I use a 9 year old Chrysler Grand Caravan. I know, it's a
minivan! But, I can lay 49" by 97" sheet goods flat in the back. I can
also put an 11 ft. board inside.
The advantage over a truck is it is all enclosed.
Jim in Colorado
I'm going to weigh in with the full size pick-up crowd. My work vehicle
is a '85 chevy 2x4. I'd buy newer, but the damn thing just keeps
starting. IMHO nothing beats a old pick-up or full size van for
carpentry, (or many other things for that matter). This presupposes
that you have the parking space for said vehicle and that the ownership
of such doesn't create a social *four paw* for you.
The obvious answer is to rent one of the Borg's trucks for $19.99 for 75
minutes. They are stuck with depreciation, insurance, maintenance, etc...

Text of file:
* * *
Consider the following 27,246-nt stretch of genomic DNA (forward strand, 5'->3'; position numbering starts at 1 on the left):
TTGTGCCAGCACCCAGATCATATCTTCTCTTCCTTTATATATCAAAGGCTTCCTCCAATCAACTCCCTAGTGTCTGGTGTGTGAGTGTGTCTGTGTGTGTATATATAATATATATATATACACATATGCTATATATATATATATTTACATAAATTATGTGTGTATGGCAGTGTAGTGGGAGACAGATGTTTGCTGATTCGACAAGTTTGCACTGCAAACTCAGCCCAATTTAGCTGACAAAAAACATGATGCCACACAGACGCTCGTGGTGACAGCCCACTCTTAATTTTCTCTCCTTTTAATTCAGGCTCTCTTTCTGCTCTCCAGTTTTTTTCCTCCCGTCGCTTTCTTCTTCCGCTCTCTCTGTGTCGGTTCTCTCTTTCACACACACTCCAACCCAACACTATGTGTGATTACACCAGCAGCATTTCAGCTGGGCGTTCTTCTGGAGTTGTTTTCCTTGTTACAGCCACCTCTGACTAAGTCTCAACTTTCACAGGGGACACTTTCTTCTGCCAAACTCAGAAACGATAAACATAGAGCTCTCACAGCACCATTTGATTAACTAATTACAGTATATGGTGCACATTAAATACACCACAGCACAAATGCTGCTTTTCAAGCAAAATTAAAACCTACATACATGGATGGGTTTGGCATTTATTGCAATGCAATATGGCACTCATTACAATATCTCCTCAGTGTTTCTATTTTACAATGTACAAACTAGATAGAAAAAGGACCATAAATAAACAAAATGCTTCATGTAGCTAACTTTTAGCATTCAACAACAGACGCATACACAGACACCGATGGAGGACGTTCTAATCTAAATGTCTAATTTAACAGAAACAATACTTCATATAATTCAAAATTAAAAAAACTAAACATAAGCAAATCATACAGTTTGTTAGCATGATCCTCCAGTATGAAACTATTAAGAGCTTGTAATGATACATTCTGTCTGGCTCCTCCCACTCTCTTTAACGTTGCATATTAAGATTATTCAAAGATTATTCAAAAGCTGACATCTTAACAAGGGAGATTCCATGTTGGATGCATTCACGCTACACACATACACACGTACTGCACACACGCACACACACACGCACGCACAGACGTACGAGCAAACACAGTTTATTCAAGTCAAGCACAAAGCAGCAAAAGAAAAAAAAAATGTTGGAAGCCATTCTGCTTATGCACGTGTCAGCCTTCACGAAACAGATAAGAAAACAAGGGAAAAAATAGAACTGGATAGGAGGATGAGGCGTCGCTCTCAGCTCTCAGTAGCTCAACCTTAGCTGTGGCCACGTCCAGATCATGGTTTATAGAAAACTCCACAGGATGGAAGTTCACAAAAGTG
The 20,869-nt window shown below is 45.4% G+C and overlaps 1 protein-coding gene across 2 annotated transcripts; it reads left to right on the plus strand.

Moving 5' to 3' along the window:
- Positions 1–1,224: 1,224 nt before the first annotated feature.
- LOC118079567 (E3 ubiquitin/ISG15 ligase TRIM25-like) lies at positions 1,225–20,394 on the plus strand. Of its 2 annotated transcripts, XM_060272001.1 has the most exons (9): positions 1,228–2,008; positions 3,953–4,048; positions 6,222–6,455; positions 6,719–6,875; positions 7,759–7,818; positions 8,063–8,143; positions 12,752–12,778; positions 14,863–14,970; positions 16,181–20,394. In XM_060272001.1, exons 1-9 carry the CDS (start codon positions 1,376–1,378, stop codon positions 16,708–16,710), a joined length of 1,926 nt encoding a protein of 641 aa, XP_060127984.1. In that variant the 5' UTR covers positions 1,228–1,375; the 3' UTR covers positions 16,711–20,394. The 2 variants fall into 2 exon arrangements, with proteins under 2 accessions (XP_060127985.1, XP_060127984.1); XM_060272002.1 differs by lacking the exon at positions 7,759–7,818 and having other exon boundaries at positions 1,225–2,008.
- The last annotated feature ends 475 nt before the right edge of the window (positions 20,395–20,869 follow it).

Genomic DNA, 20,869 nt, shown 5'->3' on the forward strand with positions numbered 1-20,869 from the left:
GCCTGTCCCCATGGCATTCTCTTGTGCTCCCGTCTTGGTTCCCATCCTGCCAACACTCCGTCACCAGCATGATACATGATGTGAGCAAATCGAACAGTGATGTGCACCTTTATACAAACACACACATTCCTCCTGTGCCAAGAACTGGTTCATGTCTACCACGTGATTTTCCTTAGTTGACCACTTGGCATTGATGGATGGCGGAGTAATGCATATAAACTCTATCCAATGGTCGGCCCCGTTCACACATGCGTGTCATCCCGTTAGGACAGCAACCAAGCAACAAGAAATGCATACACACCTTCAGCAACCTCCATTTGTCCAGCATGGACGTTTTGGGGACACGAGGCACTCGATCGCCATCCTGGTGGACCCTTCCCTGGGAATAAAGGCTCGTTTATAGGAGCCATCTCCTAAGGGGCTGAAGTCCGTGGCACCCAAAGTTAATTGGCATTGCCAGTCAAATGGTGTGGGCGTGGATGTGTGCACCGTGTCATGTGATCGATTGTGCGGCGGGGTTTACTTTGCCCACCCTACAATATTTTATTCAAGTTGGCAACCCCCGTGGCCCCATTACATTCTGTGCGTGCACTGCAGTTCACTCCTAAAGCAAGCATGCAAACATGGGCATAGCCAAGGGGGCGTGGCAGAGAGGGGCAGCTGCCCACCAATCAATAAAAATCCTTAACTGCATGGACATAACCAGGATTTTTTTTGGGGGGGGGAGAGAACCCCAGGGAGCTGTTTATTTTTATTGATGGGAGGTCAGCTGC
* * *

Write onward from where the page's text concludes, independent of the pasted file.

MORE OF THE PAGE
It would take 15 rentals to pay for a decent trailer.
Me, I haul my plywood in a BMW X5 SUV. You should see the looks when I pull
up to the loading dock. I can stuff about a half dozen sheets of 3/4" ply
back there. My problem is I like having 0 to 60 in under 7 seconds (no ply
in the back!), slot car handling, and room to haul the family and gear to
the beach in the safest SUV on the road.
I agree that must be pretty funny to see the Borg guys look at your Beemer
as you load wood into it.
but, honestly, that has to be the ugliest vehicle out there that I've seen
in a LONG time, and it costs upwards of $40K. ICK.
Depends how much you need to move. Here in UK, I use a 10ft x 6ft flat bed
trailer behind a normal car. I can carry almost 3/4 ton legally. No extra
insurance or tax and I'm not driving a truck when I don't need it. Downside
is that the combination is more difficult to drive and you need space to
OK, if you're considering a Ranger (Chevy S10, Dodge Dakota, Toyota
Tacoma, etc, any of the small pickups), understand they don't come
with an 8' bed. That means you'll be carrying stuff with the tail